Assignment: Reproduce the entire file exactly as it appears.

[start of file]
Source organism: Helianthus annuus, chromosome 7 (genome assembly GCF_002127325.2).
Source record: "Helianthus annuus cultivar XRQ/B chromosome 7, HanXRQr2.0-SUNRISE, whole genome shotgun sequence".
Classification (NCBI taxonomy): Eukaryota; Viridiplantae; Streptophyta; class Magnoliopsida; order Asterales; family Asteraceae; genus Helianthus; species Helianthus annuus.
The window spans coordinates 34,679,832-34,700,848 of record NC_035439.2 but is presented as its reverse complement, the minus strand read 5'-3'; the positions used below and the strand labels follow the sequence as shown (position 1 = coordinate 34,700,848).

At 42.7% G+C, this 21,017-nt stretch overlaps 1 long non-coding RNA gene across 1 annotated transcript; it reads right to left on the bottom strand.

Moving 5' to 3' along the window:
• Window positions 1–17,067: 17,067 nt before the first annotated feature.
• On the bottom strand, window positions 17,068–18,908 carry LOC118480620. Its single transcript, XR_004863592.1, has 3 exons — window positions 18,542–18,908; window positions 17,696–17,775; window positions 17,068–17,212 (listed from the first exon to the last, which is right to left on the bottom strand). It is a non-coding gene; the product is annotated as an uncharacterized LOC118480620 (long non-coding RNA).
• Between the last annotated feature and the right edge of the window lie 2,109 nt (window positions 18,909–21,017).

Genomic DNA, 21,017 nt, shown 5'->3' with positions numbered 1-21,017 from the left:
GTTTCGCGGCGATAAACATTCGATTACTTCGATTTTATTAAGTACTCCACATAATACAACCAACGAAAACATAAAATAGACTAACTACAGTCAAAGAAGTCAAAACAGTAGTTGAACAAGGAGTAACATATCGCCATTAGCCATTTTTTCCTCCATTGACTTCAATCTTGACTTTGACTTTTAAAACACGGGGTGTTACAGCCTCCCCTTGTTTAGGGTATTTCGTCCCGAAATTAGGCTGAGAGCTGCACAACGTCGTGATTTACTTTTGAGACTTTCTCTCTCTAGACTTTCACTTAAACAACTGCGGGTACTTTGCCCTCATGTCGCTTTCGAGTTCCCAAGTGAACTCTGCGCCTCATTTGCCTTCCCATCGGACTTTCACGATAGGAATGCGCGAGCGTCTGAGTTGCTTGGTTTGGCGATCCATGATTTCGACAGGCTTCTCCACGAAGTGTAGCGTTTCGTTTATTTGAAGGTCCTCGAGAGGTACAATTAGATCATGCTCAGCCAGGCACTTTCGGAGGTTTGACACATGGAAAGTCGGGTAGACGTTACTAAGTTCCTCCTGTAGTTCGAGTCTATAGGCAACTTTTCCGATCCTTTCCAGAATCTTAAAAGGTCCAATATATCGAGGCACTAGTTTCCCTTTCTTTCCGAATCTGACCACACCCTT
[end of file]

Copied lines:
Source organism: Helianthus annuus, chromosome 7 (genome assembly GCF_002127325.2).
Source record: "Helianthus annuus cultivar XRQ/B chromosome 7, HanXRQr2.0-SUNRISE, whole genome shotgun sequence".
Classification (NCBI taxonomy): Eukaryota; Viridiplantae; Streptophyta; class Magnoliopsida; order Asterales; family Asteraceae; genus Helianthus; species Helianthus annuus.
The window spans coordinates 34,679,832-34,700,848 of record NC_035439.2 but is presented as its reverse complement, the minus strand read 5'-3'; the positions used below and the strand labels follow the sequence as shown (position 1 = coordinate 34,700,848).

At 42.7% G+C, this 21,017-nt stretch overlaps 1 long non-coding RNA gene across 1 annotated transcript; it reads right to left on the bottom strand.

Moving 5' to 3' along the window:
• Window positions 1–17,067: 17,067 nt before the first annotated feature.
• On the bottom strand, window positions 17,068–18,908 carry LOC118480620. Its single transcript, XR_004863592.1, has 3 exons — window positions 18,542–18,908; window positions 17,696–17,775; window positions 17,068–17,212 (listed from the first exon to the last, which is right to left on the bottom strand). It is a non-coding gene; the product is annotated as an uncharacterized LOC118480620 (long non-coding RNA).
• Between the last annotated feature and the right edge of the window lie 2,109 nt (window positions 18,909–21,017).

Genomic DNA, 21,017 nt, shown 5'->3' with positions numbered 1-21,017 from the left:
GTTTCGCGGCGATAAACATTCGATTACTTCGATTTTATTAAGTACTCCACATAATACAACCAACGAAAACATAAAATAGACTAACTACAGTCAAAGAAGTCAAAACAGTAGTTGAACAAGGAGTAACATATCGCCATTAGCCATTTTTTCCTCCATTGACTTCAATCTTGACTTTGACTTTTAAAACACGGGGTGTTACAGCCTCCCCTTGTTTAGGGTATTTCGTCCCGAAATTAGGCTGAGAGCTGCACAACGTCGTGATTTACTTTTGAGACTTTCTCTCTCTAGACTTTCACTTAAACAACTGCGGGTACTTTGCCCTCATGTCGCTTTCGAGTTCCCAAGTGAACTCTGCGCCTCATTTGCCTTCCCATCGGACTTTCACGATAGGAATGCGCGAGCGTCTGAGTTGCTTGGTTTGGCGATCCATGATTTCGACAGGCTTCTCCACGAAGTGTAGCGTTTCGTTTATTTGAAGGTCCTCGAGAGGTACAATTAGATCATGCTCAGCCAGGCACTTTCGGAGGTTTGACACATGGAAAGTCGGGTAGACGTTACTAAGTTCCTCCTGTAGTTCGAGTCTATAGGCAACTTTTCCGATCCTTTCCAGAATCTTAAAAGGTCCAATATATCGAGGCACTAGTTTCCCTTTCTTTCCGAATCTGACCACACCCTT